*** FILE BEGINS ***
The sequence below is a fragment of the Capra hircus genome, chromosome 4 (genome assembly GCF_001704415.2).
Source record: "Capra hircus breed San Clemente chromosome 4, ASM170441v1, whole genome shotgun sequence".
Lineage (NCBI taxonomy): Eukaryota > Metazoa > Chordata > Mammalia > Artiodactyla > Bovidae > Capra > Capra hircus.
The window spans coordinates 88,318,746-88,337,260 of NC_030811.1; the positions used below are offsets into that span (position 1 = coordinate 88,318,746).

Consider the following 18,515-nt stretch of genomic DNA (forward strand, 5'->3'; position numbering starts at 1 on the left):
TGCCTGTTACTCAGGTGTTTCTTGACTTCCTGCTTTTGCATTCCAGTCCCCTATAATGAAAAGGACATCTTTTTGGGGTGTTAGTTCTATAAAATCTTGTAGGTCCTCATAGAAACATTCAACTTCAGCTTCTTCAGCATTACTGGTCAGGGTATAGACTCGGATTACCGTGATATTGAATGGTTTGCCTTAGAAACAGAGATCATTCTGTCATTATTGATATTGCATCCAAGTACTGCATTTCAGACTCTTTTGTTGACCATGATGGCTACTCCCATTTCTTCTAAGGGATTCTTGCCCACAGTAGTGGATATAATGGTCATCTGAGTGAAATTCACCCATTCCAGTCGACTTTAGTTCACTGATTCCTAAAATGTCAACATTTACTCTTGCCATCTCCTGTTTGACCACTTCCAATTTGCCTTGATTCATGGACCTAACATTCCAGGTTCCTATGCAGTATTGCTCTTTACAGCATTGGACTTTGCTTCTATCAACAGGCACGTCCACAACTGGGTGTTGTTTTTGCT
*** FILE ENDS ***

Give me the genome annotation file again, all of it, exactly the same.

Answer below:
The sequence below is a fragment of the Capra hircus genome, chromosome 4 (genome assembly GCF_001704415.2).
Source record: "Capra hircus breed San Clemente chromosome 4, ASM170441v1, whole genome shotgun sequence".
Lineage (NCBI taxonomy): Eukaryota > Metazoa > Chordata > Mammalia > Artiodactyla > Bovidae > Capra > Capra hircus.
The window spans coordinates 88,318,746-88,337,260 of NC_030811.1; the positions used below are offsets into that span (position 1 = coordinate 88,318,746).

Consider the following 18,515-nt stretch of genomic DNA (forward strand, 5'->3'; position numbering starts at 1 on the left):
TGCCTGTTACTCAGGTGTTTCTTGACTTCCTGCTTTTGCATTCCAGTCCCCTATAATGAAAAGGACATCTTTTTGGGGTGTTAGTTCTATAAAATCTTGTAGGTCCTCATAGAAACATTCAACTTCAGCTTCTTCAGCATTACTGGTCAGGGTATAGACTCGGATTACCGTGATATTGAATGGTTTGCCTTAGAAACAGAGATCATTCTGTCATTATTGATATTGCATCCAAGTACTGCATTTCAGACTCTTTTGTTGACCATGATGGCTACTCCCATTTCTTCTAAGGGATTCTTGCCCACAGTAGTGGATATAATGGTCATCTGAGTGAAATTCACCCATTCCAGTCGACTTTAGTTCACTGATTCCTAAAATGTCAACATTTACTCTTGCCATCTCCTGTTTGACCACTTCCAATTTGCCTTGATTCATGGACCTAACATTCCAGGTTCCTATGCAGTATTGCTCTTTACAGCATTGGACTTTGCTTCTATCAACAGGCACGTCCACAACTGGGTGTTGTTTTTGCT